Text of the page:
Royal Wedding Traditions (and Two Major Departures) to Expect on Prince Harry and Meghan Markle’s Big Day
By Elliott Smith
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As the royal wedding of Prince Harry and Meghan Markle nears, anticipation is at a fever pitch over what the May 19 ceremony will look like. Fortunately for royal wedding lovers, a long history of tradition -- some from as far back as 1840 -- plays a huge role in what will take place, giving royal fans and casual observers an idea of what to expect.
From the attire to the rings, there are four royal wedding traditions that Harry and Meghan will undoubtedly keep alive when they tie the knot at Windsor Castle’s St. George’s Chapel, a venue for many royal weddings since 1863. However, since their relationship has been anything but traditional, there are a few expected departures to be made on the big day.
Attire: It’s no surprise that the design of Meghan’s dress is top secret, but there are a few things we can extrapolate from past royal weddings: it will be white, will include a tiara and will be somewhat conservative -- no matter who designs it. As his brother did on his wedding day, Prince Harry is expected to wear his military uniform, of the Irish Guards, during the ceremony. And remember those crazy hats -- notably donned by Princess Beatrice and Princess Eugenie -- you saw during Prince William and Catherine’s 2011 wedding? Expect to see more of the same, as formal hats are a requirement for church weddings.
Rings: The Windsor family tradition has been to use Clogau gold from the Clogau St. David’s Mine in Wales -- a custom that dates to the early 1900s. “[The royals] tend to go for a very deep 18-karat look, usually very plain. So, it’s usually very gold and very plain,” Clogau Managing Director Ben Roberts told ET. The gold can be found in nearly every royal ring of recent time, including Kate Middleton's ring, shown below. Prince William, however, does not wear a wedding ring. Will Prince Harry follow suit?
Bouquet: When Queen Victoria married Prince Albert in 1840, she carried myrtle, a.k.a. the herb of love, in her bouquet. Every royal bride since has maintained the tradition, including a sprig of myrtle taken from the same shrub Victoria planted shortly after her wedding. Kate left her bouquet in Westminster Abbey at the grave of the Unknown Warrior, per tradition, and Markle is expected to do so as well. Floral designer Philippa Craddock will create the church flowers for the duo's service.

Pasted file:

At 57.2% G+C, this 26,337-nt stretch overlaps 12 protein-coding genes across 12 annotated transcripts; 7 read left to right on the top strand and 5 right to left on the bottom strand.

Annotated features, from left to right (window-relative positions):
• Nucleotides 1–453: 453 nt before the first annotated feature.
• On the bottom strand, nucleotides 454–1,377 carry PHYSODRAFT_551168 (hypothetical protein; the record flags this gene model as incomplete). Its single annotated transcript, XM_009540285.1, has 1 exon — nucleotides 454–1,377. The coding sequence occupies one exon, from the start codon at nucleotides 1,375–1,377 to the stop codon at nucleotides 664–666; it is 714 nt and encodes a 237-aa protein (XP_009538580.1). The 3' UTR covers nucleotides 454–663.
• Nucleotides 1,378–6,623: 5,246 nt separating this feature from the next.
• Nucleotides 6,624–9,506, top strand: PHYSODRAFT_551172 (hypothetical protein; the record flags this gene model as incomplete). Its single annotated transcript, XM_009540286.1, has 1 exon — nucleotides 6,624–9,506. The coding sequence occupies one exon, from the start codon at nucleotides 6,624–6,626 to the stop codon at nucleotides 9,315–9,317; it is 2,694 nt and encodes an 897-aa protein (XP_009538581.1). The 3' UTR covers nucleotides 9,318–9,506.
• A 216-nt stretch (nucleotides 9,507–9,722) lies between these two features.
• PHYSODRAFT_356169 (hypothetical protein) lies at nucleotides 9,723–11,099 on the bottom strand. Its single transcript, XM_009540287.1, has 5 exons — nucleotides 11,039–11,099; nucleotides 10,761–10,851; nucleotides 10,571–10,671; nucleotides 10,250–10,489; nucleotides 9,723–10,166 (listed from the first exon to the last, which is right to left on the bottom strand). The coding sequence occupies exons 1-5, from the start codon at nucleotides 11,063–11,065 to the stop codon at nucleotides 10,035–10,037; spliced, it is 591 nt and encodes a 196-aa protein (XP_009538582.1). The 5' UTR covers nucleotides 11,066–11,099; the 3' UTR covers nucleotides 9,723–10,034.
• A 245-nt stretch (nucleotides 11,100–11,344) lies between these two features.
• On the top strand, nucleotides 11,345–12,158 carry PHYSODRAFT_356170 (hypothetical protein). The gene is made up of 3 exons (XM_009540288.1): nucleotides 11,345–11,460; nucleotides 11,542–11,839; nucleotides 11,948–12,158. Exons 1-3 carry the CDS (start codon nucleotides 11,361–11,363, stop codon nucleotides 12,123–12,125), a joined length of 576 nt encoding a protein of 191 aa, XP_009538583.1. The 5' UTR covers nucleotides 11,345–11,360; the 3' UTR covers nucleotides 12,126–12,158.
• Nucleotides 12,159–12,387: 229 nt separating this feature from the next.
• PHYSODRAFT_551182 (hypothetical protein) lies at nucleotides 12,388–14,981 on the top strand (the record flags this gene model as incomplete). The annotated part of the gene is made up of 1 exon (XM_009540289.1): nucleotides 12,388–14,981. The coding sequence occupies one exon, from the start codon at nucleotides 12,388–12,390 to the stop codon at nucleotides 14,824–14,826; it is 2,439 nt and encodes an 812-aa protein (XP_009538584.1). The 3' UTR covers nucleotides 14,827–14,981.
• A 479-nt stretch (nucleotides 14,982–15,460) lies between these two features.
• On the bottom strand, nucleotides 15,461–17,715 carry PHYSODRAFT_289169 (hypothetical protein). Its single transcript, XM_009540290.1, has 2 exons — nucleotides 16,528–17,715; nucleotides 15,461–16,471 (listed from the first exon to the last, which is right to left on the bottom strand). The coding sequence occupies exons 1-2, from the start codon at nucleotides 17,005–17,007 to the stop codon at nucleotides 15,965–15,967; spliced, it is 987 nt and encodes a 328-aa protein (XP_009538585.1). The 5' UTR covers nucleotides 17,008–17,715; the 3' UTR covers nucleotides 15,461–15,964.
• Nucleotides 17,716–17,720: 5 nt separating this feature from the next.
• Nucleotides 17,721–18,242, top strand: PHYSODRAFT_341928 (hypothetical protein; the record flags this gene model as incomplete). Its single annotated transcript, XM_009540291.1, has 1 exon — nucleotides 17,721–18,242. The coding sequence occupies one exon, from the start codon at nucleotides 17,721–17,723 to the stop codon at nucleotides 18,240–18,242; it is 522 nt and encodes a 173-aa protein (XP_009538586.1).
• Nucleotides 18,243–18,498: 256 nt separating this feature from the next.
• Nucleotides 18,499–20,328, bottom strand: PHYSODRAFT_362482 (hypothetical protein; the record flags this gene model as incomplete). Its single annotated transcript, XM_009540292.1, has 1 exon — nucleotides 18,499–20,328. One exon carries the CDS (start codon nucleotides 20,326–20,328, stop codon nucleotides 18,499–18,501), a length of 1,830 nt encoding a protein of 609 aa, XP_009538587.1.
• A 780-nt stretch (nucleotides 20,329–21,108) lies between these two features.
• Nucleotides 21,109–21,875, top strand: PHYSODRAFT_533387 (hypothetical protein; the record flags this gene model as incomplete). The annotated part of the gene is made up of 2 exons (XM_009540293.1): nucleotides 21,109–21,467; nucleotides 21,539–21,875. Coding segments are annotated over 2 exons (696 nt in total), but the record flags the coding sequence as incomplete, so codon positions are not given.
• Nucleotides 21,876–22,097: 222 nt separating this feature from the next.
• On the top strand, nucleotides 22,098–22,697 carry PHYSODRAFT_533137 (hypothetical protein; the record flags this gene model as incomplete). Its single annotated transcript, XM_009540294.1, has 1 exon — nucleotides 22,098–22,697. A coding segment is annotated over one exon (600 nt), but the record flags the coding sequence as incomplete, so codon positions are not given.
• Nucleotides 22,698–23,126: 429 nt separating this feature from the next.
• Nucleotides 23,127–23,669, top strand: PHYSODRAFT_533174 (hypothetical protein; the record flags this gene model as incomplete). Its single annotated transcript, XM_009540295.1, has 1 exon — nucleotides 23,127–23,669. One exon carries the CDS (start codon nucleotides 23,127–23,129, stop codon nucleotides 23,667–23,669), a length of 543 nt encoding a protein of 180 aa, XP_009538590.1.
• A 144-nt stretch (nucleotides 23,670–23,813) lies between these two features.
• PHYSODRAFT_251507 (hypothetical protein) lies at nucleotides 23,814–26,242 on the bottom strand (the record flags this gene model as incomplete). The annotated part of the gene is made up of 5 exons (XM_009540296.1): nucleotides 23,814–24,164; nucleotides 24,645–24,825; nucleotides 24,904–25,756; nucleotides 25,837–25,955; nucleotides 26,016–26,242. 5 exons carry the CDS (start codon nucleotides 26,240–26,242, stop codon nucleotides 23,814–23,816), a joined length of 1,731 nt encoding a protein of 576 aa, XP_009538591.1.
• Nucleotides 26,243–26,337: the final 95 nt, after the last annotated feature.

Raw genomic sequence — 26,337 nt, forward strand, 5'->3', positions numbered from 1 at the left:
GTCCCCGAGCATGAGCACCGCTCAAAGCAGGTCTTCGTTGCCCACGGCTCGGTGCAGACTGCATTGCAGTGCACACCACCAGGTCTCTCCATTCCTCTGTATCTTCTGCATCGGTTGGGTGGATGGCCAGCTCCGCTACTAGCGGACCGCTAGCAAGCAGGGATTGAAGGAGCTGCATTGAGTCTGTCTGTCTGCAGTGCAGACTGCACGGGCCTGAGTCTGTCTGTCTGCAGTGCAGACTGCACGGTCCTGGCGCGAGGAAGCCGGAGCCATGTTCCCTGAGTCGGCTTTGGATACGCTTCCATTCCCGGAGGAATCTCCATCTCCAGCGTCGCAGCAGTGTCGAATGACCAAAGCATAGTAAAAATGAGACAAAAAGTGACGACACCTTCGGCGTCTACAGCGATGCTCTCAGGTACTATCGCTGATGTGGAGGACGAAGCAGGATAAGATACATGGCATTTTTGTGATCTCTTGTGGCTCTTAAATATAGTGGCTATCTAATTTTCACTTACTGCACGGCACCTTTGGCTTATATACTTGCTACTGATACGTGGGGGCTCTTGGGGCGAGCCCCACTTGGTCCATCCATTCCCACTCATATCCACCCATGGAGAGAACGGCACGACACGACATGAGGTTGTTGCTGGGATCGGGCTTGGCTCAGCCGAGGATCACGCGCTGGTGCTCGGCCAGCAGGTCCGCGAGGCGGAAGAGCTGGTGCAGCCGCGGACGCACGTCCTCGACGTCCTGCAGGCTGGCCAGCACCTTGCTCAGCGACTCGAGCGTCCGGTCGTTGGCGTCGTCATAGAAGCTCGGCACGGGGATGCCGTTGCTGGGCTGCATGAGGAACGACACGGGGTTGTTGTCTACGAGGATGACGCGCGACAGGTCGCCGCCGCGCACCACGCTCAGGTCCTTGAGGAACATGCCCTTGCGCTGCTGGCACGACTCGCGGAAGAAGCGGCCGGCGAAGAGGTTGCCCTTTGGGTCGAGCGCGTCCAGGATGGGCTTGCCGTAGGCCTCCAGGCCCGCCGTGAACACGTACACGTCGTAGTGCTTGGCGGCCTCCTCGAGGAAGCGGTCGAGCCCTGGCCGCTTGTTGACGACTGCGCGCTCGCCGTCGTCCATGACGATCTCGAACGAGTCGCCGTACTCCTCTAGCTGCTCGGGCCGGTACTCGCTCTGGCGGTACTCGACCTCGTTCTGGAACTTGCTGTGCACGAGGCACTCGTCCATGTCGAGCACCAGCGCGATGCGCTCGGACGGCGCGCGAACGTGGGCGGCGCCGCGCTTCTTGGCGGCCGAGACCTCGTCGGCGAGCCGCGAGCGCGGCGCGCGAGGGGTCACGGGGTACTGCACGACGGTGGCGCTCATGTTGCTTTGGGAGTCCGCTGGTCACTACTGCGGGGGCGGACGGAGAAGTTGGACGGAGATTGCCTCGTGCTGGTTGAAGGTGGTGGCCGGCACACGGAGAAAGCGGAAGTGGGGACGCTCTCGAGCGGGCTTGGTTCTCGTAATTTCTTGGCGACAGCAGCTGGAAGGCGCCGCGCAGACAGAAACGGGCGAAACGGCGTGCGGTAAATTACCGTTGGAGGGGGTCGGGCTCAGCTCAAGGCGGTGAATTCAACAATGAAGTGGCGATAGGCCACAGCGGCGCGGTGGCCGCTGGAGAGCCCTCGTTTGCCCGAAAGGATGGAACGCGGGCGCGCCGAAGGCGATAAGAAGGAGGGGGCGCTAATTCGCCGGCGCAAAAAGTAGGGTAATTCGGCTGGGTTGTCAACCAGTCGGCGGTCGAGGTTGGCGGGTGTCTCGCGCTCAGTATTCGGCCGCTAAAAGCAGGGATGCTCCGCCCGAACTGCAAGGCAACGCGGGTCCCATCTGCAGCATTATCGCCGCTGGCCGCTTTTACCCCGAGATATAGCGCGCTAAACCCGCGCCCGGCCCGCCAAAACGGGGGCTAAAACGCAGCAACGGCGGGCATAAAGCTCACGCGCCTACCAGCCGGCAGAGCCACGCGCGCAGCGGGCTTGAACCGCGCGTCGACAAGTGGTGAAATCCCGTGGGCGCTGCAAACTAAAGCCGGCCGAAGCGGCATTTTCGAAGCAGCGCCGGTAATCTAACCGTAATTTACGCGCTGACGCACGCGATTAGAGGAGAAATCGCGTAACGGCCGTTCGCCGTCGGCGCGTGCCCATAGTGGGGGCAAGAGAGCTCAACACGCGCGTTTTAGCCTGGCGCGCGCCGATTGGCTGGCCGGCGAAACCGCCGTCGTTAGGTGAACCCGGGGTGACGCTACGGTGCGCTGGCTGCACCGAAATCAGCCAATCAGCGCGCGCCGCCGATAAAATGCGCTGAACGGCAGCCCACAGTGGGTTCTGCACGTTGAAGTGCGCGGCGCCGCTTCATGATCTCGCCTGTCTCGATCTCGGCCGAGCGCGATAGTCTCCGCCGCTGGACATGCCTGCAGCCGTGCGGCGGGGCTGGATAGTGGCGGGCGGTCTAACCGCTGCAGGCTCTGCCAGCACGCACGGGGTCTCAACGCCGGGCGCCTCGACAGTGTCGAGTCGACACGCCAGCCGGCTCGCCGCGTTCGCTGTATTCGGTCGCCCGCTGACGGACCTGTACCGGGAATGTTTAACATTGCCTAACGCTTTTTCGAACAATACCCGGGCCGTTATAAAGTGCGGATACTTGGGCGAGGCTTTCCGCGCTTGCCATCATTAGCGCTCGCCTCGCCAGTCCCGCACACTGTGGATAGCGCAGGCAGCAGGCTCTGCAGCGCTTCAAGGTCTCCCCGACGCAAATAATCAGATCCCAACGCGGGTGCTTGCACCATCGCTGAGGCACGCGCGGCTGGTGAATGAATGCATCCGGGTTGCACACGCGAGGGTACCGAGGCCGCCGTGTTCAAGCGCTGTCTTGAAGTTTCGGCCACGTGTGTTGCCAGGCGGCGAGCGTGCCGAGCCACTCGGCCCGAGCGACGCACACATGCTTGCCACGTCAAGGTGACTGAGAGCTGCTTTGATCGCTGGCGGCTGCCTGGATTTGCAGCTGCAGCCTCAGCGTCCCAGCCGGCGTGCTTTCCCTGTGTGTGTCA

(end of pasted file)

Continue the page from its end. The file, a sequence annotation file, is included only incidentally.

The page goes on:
Departure: To put a cherry on top of the whole “fairy tale” aspect of a royal wedding, the newly married couple will take a carriage ride to Windsor Castle after the ceremony, where they will be cheered on by throngs of people eager to get a glimpse of the newlyweds. Queen Elizabeth II gets to choose the carriage from her collection, but odds are it will be an Ascot Landau, an open-air, horse-drawn vehicle. Will and Kate used the Imperial Landau for their wedding, but that carriage is housed in London.
Cake: Gasp! Here is one spot where we actually may see a break from royal ritual. Normally, the royal cake is a fruitcake, and while most of us have bad Christmas memories of that particular dessert, it is preferred by both British royalty and commoners. However, the couple have selected American pastry chef Claire Ptak to create “a lemon elderflower cake that will incorporate the bright flavours of spring. It will be covered with buttercream and decorated with fresh flowers,” according to Kensington Palace.
Reception: Most British weddings are held at noon in the U.K. and are followed by a pair of receptions -- a “wedding breakfast” hosted by the Queen and an evening reception, hosted in this case by Prince Charles. Usually, the best man (Prince William) would make some remarks, but according to the Sunday Times, Markle is planning a “striking departure” from royal tradition by making an affectionate speech to her new husband and family during the reception, especially if her reclusive father does not speak.
Watch the video below for more sneak peeks at the upcoming royal wedding: